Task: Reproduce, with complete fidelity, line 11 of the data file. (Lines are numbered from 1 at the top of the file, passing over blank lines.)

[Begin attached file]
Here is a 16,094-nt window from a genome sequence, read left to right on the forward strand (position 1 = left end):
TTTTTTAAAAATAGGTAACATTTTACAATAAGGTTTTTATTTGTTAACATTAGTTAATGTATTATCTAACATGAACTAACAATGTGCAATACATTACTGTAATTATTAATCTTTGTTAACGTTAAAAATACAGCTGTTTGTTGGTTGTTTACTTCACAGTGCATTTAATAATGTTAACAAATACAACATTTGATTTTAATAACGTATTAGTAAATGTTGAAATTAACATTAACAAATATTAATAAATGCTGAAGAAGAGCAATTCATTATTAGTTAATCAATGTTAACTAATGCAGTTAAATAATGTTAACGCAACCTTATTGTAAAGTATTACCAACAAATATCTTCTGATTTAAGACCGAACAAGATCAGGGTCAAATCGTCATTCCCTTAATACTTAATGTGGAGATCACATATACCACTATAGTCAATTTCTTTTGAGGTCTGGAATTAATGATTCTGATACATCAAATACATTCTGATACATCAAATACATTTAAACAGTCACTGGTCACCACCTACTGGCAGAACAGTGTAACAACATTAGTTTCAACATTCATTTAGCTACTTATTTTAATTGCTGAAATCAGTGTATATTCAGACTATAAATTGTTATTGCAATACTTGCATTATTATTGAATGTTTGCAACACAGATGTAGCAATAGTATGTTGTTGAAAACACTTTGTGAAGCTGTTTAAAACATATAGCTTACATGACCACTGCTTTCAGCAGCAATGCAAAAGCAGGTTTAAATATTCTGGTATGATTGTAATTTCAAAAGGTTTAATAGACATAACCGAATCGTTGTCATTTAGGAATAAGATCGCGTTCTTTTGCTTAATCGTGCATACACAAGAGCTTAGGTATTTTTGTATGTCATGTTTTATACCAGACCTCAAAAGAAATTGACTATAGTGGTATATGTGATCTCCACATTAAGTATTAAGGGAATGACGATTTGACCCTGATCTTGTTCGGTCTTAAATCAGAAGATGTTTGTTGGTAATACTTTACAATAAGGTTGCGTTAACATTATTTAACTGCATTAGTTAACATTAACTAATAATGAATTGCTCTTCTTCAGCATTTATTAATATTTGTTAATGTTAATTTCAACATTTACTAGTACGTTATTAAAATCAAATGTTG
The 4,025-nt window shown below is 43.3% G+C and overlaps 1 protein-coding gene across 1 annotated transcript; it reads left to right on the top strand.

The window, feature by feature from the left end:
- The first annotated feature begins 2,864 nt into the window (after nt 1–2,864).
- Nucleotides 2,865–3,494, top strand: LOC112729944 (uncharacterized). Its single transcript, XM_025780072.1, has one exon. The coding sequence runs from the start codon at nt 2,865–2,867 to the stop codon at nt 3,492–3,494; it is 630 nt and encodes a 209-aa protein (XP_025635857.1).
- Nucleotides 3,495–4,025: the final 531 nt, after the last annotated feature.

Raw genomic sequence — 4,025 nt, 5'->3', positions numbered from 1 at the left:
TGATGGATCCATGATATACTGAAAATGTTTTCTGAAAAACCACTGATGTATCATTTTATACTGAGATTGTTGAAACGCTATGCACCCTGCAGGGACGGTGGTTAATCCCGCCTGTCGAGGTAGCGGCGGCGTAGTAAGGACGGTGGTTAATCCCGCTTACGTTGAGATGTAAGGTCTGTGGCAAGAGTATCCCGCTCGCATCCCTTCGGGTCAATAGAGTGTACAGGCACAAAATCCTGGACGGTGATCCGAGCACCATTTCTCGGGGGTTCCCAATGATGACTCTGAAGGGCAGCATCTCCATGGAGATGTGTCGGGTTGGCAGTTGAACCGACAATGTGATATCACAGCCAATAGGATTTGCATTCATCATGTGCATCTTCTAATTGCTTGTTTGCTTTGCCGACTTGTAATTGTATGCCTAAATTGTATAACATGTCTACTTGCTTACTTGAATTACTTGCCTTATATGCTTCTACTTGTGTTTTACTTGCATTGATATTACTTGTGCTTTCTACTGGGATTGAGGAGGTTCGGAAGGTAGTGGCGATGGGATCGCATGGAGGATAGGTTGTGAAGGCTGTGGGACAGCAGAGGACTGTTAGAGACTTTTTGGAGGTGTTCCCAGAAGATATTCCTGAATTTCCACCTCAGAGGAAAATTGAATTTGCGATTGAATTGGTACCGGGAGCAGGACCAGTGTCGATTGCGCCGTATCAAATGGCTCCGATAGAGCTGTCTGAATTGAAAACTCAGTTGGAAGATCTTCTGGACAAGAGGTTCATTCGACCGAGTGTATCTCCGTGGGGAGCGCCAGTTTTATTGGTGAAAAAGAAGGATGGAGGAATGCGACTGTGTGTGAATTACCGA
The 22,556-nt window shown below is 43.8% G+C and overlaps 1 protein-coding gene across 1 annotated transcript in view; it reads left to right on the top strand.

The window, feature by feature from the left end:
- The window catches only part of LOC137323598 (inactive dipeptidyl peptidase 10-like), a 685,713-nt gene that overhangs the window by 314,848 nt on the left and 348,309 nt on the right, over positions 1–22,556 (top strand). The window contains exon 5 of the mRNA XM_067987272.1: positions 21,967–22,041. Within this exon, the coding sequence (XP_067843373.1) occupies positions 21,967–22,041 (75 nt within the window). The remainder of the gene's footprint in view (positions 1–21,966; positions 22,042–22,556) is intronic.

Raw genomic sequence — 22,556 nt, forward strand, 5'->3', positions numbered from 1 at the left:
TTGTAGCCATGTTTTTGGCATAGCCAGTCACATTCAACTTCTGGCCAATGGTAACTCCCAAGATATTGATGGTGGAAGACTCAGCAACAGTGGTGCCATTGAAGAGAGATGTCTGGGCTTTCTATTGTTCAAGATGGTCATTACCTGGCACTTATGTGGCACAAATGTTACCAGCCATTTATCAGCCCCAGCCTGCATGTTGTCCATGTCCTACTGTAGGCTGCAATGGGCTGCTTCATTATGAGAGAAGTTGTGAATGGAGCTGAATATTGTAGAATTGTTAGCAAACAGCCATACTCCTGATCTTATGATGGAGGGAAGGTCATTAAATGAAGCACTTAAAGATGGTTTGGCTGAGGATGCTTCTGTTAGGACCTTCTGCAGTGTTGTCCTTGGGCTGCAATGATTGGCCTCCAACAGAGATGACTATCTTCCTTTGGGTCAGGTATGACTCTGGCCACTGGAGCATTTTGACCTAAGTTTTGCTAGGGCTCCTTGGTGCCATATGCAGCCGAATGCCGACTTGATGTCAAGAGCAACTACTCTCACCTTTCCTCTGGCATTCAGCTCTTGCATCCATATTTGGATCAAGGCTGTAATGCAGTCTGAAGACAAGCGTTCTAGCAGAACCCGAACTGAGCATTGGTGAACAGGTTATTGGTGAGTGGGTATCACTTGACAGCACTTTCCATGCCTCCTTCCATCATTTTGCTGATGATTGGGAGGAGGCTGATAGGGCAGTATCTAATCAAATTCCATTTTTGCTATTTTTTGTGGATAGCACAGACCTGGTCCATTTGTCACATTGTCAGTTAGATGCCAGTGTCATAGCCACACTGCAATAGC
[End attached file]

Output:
The window, feature by feature from the left end: